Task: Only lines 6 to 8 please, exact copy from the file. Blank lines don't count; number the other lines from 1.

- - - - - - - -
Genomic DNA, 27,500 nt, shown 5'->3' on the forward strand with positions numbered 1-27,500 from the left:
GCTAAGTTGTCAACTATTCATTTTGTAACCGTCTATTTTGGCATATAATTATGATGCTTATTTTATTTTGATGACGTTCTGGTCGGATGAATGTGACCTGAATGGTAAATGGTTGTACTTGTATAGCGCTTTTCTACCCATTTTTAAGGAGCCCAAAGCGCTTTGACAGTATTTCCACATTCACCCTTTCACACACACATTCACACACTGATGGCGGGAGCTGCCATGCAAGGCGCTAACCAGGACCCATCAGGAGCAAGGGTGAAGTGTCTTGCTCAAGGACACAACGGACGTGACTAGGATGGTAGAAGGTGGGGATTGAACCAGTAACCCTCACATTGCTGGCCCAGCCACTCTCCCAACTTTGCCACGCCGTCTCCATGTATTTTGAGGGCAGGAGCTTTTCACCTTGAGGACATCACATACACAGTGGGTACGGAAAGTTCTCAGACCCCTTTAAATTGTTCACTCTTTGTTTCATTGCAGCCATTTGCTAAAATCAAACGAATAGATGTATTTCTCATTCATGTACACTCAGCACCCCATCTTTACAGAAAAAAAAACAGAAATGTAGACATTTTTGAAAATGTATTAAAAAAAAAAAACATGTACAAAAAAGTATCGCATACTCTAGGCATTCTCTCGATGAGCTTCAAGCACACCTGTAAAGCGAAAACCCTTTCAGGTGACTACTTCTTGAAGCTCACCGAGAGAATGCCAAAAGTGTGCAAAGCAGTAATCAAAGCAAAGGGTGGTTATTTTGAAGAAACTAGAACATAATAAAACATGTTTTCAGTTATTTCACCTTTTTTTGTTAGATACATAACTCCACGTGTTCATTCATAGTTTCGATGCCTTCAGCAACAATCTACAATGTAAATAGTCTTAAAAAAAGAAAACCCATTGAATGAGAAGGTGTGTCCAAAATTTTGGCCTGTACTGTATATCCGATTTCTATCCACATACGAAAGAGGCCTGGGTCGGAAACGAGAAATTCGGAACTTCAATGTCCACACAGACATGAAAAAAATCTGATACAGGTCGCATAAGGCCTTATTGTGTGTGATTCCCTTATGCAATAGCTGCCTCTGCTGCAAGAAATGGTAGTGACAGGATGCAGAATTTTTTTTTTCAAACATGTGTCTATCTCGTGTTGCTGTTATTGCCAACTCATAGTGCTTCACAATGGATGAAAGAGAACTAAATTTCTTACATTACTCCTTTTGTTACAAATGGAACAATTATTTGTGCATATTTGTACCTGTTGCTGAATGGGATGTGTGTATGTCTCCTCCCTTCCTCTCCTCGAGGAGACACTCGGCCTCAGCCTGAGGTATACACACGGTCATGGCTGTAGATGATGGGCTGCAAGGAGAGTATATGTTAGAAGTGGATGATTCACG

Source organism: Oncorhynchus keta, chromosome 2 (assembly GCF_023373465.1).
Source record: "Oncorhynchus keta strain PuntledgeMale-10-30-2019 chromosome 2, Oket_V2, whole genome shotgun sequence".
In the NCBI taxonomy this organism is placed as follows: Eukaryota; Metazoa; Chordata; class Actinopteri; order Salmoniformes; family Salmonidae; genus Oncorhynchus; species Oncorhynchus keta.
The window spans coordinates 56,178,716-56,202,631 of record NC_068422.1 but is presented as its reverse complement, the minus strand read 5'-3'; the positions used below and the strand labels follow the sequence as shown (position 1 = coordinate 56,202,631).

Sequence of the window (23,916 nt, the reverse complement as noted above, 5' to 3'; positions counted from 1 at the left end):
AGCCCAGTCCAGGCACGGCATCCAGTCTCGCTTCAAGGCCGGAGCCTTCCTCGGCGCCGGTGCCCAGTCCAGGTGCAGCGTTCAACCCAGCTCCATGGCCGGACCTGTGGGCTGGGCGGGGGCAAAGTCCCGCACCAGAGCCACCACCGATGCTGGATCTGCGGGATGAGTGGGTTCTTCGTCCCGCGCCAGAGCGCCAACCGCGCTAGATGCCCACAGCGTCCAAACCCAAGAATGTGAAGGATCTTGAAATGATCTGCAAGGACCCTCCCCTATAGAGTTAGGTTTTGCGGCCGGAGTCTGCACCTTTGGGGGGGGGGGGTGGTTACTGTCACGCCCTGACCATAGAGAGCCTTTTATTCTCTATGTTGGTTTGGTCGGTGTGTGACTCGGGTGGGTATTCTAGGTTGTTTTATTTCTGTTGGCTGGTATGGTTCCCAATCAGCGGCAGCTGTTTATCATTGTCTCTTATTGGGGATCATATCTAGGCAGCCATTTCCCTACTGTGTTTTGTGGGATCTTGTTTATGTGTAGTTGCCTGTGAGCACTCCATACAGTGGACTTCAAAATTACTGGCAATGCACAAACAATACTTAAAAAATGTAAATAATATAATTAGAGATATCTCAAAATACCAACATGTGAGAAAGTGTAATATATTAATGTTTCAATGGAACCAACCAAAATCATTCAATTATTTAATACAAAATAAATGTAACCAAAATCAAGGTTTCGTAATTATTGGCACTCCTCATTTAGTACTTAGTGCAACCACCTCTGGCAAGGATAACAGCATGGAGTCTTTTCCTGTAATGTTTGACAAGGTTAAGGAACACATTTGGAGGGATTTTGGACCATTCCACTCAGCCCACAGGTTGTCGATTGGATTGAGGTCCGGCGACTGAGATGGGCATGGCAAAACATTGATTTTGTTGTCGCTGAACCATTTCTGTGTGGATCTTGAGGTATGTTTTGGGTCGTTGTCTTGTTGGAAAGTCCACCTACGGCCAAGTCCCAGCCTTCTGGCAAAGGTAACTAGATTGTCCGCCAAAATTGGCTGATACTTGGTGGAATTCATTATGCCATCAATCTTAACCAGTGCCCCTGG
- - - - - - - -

The window spans coordinates 56,178,716-56,202,631 of record NC_068422.1 but is presented as its reverse complement, the minus strand read 5'-3'; the positions used below and the strand labels follow the sequence as shown (position 1 = coordinate 56,202,631).

Sequence of the window (23,916 nt, the reverse complement as noted above, 5' to 3'; positions counted from 1 at the left end):
AGCCCAGTCCAGGCACGGCATCCAGTCTCGCTTCAAGGCCGGAGCCTTCCTCGGCGCCGGTGCCCAGTCCAGGTGCAGCGTTCAACCCAGCTCCATGGCCGGACCTGTGGGCTGGGCGGGGGCAAAGTCCCGCACCAGAGCCACCACCGATGCTGGATCTGCGGGATGAGTGGGTTCTTCGTCCCGCGCCAGAGCGCCAACCGCGCTAGATGCCCACAGCGTCCAAACCCAAGAATGTGAAGGATCTTGAAATGATCTGCAAGGACCCTCCCCTATAGAGTTAGGTTTTGCGGCCGGAGTCTGCACCTTTGGGGGGGGGGGGTGGTTACTGTCACGCCCTGACCATAGAGAGCCTTTTATTCTCTATGTTGGTTTGGTCGGTGTGTGACTCGGGTGGGTATTCTAGGTTGTTTTATTTCTGTTGGCTGGTATGGTTCCCAATCAGCGGCAGCTGTTTATCATTGTCTCTTATTGGGGATCATATCTAGGCAGCCATTTCCCTACTGTGTTTTGTGGGATCTTGTTTATGTGTAGTTGCCTGTGAGCACTCCATACAGTGGACTTCAAAATTACTGGCAATGCACAAACAATACTTAAAAAATGTAAATAATATAATTAGAGATATCTCAAAATACCAACATGTGAGAAAGTGTAATATATTAATGTTTCAATGGAACCAACCAAAATCATTCAATTATTTAATACAAAATAAATGTAACCAAAATCAAGGTTTCGTAATTATTGGCACTCCTCATTTAGTACTTAGTGCAACCACCTCTGGCAAGGATAACAGCATGGAGTCTTTTCCTGTAATGTTTGACAAGGTTAAGGAACACATTTGGAGGGATTTTGGACCATTCCACTCAGCCCACAGGTTGTCGATTGGATTGAGGTCCGGCGACTGAGATGGGCATGGCAAAACATTGATTTTGTTGTCGCTGAACCATTTCTGTGTGGATCTTGAGGTATGTTTTGGGTCGTTGTCTTGTTGGAAAGTCCACCTACGGCCAAGTCCCAGCCTTCTGGCAAAGGTAACTAGATTGTCCGCCAAAATTGGCTGATACTTGGTGGAATTCATTATGCCATCAATCTTAACCAGTGCCCCTGG